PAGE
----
By: Barbara Buccilli, MD
Of all the things I learned in medical school, the one lesson that will always stay with me throughout my career is that medicine is continually evolving, and as doctors, we must evolve with it. While we receive our medical school degrees, we should never leave medical school completely behind, as medicine will outpace us if we do. This profession is for individuals who have an insatiable hunger for learning, much like a shark’s constant need to swim.
We should continuously pursue new technologies until they become the standard of care, and even then, we should remain open to newer technologies replacing them. Over the past year, I have developed a fascination with magnetic brain stimulation, the integration of virtual reality and robotics in stroke recovery, and brain-computer interface (BCI) technologies. How far can we push these new techniques, and how far can they push us? What if we combine them with stem cell infusions or medications that enhance plasticity?
I have witnessed firsthand how patients can greatly benefit from some of these innovations. Virtual reality and robotics significantly enhance motivation, as patients feel more empowered and in control of their progress. It transforms potentially tedious and painful experiences into adventures and challenges. Thanks to virtual reality, patients can turn their daily exercise into a walk on the beach or through a museum. Robots can support them, adding their strength to the patients’ to allow them to stand, walk, grab objects. Just imagine the potential impact even simpler devices can have on pediatric neurorehabilitation, when once a middle-aged man proudly announced to me that he achieved a perfect 5-star rating for the first time in one of our therapeutic minigames. This is the power of rewards.
Virtual reality and augmented reality also hold promise in improving neurosurgeons’ performances. They enable us to visualize and simulate complex procedures, enhancing preoperative planning and surgical precision. In the operating room, robotics plays a crucial role by providing enhanced precision, stability, and dexterity, enabling neurosurgeons to perform intricate procedures with greater accuracy, especially in delicate surgeries like deep brain stimulation (DBS).
BCIs have shown remarkable potential in restoring movement and function in patients with paralysis or neurological disorders. They offer individuals the ability to control prosthetic limbs or communicate using their thoughts. When a patient doesn’t have sufficient strength to perform the desired movement, an exoskeleton can provide it. This will allow the patient to regain theirs, limiting the frustration of failure and improving recovery and quality of life..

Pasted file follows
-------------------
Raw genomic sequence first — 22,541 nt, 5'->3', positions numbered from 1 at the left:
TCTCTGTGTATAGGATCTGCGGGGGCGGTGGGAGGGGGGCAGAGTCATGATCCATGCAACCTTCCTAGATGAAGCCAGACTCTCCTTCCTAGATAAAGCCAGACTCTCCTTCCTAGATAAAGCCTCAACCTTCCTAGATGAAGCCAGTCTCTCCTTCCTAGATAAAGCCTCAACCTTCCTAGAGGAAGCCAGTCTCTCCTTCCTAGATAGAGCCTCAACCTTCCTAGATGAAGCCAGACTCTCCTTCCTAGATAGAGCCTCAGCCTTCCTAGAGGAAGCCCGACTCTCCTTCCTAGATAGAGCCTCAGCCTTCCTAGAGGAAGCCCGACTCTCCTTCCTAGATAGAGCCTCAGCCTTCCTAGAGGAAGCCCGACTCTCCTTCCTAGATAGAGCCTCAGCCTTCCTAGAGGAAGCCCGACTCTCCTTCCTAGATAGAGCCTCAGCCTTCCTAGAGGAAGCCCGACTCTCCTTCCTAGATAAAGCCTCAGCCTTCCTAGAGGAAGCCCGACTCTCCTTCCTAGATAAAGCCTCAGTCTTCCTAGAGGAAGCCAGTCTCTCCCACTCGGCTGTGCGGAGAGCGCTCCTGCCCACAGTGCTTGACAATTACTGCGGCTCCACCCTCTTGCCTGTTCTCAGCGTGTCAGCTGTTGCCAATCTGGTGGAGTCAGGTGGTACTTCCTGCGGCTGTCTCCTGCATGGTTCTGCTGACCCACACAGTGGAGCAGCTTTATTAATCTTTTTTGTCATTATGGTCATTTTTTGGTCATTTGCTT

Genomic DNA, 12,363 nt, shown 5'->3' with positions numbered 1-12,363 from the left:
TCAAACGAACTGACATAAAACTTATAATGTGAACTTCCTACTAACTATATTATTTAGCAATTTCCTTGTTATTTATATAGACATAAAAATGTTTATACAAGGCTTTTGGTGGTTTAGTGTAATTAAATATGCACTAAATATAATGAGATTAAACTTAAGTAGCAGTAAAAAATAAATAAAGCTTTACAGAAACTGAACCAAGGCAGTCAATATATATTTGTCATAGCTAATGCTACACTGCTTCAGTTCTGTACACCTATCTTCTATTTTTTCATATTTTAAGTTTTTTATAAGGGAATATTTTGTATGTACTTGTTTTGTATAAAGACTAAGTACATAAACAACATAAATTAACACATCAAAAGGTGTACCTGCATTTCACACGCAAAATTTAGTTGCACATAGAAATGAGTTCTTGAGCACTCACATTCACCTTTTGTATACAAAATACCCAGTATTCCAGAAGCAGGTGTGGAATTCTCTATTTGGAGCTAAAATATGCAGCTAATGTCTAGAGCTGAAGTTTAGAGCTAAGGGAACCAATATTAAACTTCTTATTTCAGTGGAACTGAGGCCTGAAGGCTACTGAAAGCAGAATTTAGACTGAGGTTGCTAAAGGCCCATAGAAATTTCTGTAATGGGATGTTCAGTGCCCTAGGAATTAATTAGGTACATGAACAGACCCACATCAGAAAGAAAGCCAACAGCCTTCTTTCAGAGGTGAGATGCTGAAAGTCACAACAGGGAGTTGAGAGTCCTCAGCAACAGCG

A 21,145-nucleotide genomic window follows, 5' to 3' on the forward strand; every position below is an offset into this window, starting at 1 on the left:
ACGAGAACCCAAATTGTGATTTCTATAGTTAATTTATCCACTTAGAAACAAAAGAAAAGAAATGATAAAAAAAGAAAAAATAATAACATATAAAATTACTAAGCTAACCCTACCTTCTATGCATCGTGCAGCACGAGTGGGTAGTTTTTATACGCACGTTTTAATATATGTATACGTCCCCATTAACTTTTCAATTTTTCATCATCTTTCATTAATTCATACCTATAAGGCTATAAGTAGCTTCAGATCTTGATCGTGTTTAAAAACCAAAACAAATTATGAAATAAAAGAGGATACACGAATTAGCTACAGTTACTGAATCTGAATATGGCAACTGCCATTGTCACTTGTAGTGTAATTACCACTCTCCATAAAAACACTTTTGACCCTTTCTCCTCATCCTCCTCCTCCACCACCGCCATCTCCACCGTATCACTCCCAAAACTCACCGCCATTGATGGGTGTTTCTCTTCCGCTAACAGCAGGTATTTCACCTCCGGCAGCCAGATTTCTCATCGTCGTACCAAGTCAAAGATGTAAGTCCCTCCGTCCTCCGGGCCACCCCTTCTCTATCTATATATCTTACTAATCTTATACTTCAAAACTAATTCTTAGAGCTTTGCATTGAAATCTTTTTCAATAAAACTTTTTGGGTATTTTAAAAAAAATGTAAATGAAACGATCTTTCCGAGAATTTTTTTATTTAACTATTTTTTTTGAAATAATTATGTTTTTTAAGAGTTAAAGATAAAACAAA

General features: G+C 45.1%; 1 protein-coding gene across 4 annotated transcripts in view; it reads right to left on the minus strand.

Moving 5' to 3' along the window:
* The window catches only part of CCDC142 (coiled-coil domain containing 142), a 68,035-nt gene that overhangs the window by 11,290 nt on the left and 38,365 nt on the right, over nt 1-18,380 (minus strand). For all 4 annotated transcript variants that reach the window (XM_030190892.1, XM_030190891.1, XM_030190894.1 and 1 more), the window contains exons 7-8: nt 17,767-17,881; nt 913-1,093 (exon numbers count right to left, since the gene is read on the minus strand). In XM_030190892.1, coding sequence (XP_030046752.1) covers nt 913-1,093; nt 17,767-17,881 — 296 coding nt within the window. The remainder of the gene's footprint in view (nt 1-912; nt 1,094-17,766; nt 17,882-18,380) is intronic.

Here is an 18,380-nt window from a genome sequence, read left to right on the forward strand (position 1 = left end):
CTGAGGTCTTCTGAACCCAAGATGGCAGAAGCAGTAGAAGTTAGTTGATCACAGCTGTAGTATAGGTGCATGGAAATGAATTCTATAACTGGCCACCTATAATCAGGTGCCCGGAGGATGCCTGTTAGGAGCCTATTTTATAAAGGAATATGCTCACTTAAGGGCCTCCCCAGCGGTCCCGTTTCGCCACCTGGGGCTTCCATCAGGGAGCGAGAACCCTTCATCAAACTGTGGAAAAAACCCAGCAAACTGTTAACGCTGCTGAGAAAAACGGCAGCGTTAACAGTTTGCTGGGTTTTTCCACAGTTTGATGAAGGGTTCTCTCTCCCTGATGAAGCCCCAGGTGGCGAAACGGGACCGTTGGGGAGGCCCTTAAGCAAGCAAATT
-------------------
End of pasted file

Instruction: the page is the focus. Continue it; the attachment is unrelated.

3D printing is another technology which has found applications in neurosurgery, allowing for the creation of patient-specific models, implants, and surgical guides. These custom-made devices enhance surgical planning, improve accuracy, and optimize outcomes. They can be useful, for example, in dealing with AVMs, since the blood vessels in the human brain can present great variability. 3D printing is also precious in spine surgery, offering a more personalized and efficient tool to treat many degenerative conditions.
For the general public nanotechnology belongs in comics and sci-fi movies, but in neurosurgery, nanoparticles can be used for targeted drug delivery to the brain. Nanotechnology is also a promising field for imaging, diagnostics, and neuroregenerative medicine. It’s the case of the nanosensors that can be implanted to monitor ICP in real time.
This is only a short list, and I’m offering but a glimpse of the potential these technologies have to offer. I’m not trying to teach you something; I’m in a phase of my career in which I have far more to learn than I have to teach. I also won’t deny that new technologies can have their downsides: they can be harder to use for older patients, they are often pricy and delicate, and they need complex engineering, but I think this side of medicine is still a baby moving its first steps, and that we can still barely imagine how far it could bring us. What I want to share with you through this post are my hope and my curiosity – the marvel I feel looking at how far we already went, how far we carried medicine together, my desire to push the limits further, deepen my roots in the knowledge of today and reach out to new questions, new marvels, new magic.
Barbara Buccilli, MD, is an Italian medical doctor and an applicant for US medical residency. She has always had a deep passion for the nervous system and has dedicated her career to this field. Dr. Buccilli obtained her medical degree from Sapienza University of Rome, where she graduated in the top 5% of her class, and she is a cerebrovascular and neurocritical care fellow at Icahn School of Medicine at Mount Sinai. Throughout her academic journey, she consistently achieved scores higher than the national average on the annual progress test, which earned her the corresponding awards.
In 2021, Dr. Buccilli obtained her medical license from the Italian medical board. Since then, she has been actively involved in medical practice while concurrently preparing for and successfully completing all three steps of the United States Medical Licensing Examination (USMLE). Dr. Buccilli is currently engaged in research activities and actively participating in the writing of a comprehensive neuroanatomy book. She is also the CSO of the Global Neurosurgical Alliance.